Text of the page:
Five years ago, Bill Schmalfeldt was chaffing under the first of the many restraining orders lodged against him, the first of the peace orders granted to protect me. As spring was ending, the Circuit Court granted my appeal and issued the order, and the Cabin Boy™ filed an appeal with the Maryland Court of Special Appeals which was improper. Maryland has a four-tier court system. At the bottom are the District Courts which handle petty cases such as traffic tickets, simple misdemeanors, and small ciivil cases. And peace orders. There are no jury trials. Those are handled by the next level, the Circuit Courts. The Circuit Courts also hears the appeals of case originating in the District Courts. Maryland law grants a right to one appeal for all cases. The Court of Special Appeals exists to handle those as-a-matter-of-right appeals from the Circuit Courts. The guaranteed appeal of a case originating in a District Court is exhausted in the Circuit Court. Like the U. S. Supreme Court, the state’s highest court, The Court of Appeals, doesn’t have to take cases, except for a very few types where the State Constitution gives it original jurisdiction.
Because the Cabin Boy™ was proceeding pro se, the Court of Special Appeals didn’t simply reject Schmalfeldt’s improper appeal. Instead, they kicked it upstairs (literally, from the second floor to the third), converting it to a petition for a writ of certiorari to the Court of Special Appeals. The Cabin Boy™ claimed in his appeal that the peace order violated the Americans with Disabilities Act because Parkinson’s. He also filed a motion to amend the order with the Circuit Court citing … um … because Parkinson’s.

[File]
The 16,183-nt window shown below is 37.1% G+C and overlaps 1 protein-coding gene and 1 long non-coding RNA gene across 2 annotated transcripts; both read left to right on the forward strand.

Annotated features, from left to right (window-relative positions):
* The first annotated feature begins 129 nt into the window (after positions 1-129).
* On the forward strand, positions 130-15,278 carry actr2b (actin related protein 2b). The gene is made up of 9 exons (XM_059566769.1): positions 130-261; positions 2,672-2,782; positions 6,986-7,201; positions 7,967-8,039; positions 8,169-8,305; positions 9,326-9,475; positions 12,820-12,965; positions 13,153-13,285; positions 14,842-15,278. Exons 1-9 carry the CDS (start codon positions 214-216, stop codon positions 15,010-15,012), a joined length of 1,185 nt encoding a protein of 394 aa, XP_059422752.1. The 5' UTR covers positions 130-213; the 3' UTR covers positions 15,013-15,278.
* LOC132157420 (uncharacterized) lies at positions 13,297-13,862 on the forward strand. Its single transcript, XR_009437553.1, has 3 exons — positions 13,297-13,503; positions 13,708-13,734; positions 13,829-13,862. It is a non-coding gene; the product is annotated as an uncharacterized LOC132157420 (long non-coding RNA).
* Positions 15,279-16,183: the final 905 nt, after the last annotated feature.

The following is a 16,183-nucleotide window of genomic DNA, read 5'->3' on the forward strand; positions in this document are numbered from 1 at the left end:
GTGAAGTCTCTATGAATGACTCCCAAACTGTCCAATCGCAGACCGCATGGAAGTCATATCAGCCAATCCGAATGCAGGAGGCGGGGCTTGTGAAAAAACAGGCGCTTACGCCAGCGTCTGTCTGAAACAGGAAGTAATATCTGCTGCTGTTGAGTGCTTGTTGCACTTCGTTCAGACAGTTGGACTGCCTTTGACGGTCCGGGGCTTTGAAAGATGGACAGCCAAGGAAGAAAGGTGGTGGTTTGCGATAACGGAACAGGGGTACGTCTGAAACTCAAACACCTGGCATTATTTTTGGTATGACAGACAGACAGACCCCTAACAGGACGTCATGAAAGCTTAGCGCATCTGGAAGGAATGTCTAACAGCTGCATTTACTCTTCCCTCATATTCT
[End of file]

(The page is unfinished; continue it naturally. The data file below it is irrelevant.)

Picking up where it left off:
And because of his pro se skills, I was supposed to be facing the direst of dire direness. Five years ago today, I responded to one of his silly threats with this post about #Bill Schmalfeldt and Landmarks.
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Nothing to worry about, Hoge. Just keep telling yourself that. Nothing to worry about.
while posting a countdown clock for The End of the World (As They Know It). The clock times out at noon on Sunday, 15 September, so I guess I’ll have something special to pray about at church that morning.
In a typical example of his lazy, shoddy research practices, Schmalfeldt used some generic picture of a cemetery as the illustration of his post. If I’m supposed to be whistling past my graveyard, he should have used a picture of the Hoge Cemetery. It’s a landmark overlooking the Tennessee River just southwest of Jasper in Marion County, Tennessee. And it’s not that hard to find via Google. FWIW, the group of headstones in the upper right of the picture belongs to members of my immediate family. I have a spot reserved among them.
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Nothing proceeded as the Cabin Boy™ had hallucinated.
And I misforesaw something as well. I had planned to move to my reserved spot in the Hoge Cemetery ahead of Mrs. Hoge.